“When I was a kid watching guys on TV making the (Grand Slam) quarterfinals and thinking, ‘Wow, this looks so tough to do, and there’s almost zero chance I’m going to do that.’ But to actually be doing it, to be living it and experiencing it is very cool and pretty crazy.”

Until now the Grand Slams have been where Norrie has failed to shine. It was visible how much the latest Wimbledon win meant to the world No.12 who struggled to hold back his emotions whilst speaking during his on-court interview.

“All the hard work, the sacrifices and everything just kind of all hit me at once. Especially the situation here at Wimbledon in front of my family, my friends, and obviously a lot of people following that match.” Norrie explained.
“Thinking back about all the hard work, the sacrifices and everything was just…. I didn’t really know what to say. It got emotional there. (It was) just a crazy day and crazy match to get through.”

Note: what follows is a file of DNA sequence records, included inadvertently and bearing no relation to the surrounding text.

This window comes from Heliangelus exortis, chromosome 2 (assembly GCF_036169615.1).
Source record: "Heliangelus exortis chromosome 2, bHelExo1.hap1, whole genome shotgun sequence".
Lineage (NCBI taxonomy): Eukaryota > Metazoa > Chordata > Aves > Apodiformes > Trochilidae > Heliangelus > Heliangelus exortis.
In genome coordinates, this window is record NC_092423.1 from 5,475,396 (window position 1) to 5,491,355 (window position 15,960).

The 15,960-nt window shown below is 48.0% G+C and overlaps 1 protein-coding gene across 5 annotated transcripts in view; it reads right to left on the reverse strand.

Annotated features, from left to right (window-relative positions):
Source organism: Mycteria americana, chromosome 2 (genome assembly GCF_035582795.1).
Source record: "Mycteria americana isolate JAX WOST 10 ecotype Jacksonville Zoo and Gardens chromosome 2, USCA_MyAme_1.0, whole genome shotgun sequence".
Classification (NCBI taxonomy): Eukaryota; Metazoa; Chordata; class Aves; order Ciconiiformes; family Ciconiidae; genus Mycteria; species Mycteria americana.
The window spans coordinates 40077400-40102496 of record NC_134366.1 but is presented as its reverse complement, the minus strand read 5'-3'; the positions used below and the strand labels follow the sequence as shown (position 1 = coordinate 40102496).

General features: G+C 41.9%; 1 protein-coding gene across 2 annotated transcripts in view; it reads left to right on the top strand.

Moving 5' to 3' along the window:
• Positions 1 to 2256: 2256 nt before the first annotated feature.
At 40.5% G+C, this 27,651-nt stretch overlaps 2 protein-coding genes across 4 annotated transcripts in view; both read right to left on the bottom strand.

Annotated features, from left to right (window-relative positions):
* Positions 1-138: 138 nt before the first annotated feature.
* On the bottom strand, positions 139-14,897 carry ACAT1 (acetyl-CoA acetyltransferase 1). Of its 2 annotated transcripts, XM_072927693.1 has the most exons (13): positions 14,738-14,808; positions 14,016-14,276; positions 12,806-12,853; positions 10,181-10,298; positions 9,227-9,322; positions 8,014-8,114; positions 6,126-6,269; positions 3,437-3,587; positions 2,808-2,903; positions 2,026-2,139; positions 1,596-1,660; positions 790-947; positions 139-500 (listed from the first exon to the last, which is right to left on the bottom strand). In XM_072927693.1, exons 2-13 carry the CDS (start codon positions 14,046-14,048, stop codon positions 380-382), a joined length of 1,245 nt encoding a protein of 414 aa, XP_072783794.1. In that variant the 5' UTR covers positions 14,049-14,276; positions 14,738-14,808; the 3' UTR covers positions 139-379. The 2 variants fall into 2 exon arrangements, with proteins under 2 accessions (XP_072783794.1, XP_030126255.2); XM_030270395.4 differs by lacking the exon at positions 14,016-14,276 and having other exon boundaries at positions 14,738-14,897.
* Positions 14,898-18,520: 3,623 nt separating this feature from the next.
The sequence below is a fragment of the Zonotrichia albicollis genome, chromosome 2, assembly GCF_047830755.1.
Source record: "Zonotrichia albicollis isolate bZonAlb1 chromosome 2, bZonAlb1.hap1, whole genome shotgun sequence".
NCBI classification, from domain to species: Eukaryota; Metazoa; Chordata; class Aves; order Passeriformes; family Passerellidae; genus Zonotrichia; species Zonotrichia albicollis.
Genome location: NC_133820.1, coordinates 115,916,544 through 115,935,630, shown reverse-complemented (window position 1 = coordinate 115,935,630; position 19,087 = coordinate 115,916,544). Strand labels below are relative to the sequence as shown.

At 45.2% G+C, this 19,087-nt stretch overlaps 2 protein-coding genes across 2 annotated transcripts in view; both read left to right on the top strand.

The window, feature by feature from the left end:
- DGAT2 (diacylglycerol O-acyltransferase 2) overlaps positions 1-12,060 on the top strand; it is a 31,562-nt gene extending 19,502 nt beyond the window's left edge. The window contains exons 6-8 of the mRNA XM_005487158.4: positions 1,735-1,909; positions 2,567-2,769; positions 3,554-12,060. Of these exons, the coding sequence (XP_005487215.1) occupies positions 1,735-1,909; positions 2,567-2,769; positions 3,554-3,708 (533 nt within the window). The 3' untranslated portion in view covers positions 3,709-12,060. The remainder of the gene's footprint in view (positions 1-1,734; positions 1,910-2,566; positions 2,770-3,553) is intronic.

Standing in his way of becoming the first home player since Andy Murray to reach the Wimbledon final is Novak Djokovic. The top seed ousted Jannik Sinner in five sets earlier in the day.

“He has nothing to lose. Every victory from now onwards is a big deal for him. I know that.” Said Djokovic.
“But I practiced (with him) a few times. I know his game well. He’s been around. Of course, I will do my homework and get ready.”

Looking ahead to his showdown with the 20-time Grand Slam champion, Norrie describes playing him as one of the ‘toughest’ tasks in the sport. He first played Djokovic at last year’s ATP Finals in Milan where he lost 6-2, 6-1. Although the Brit believes he has learned a lot from that match and will be seeking tips from a former Wimbledon Champion as well. 

“Andy (Murray) has been super supportive to me and my team. I’m always practicing with him and always reaching out to him for ideas. He’s super supportive with us,” he said.
“I think he’s not a bad guy to ask about some tactics. I’m going to enjoy today and maybe reach out to him and see what he’s got.”

Norrie’s win-loss record against top 10 players in his career currently stands at 4-23.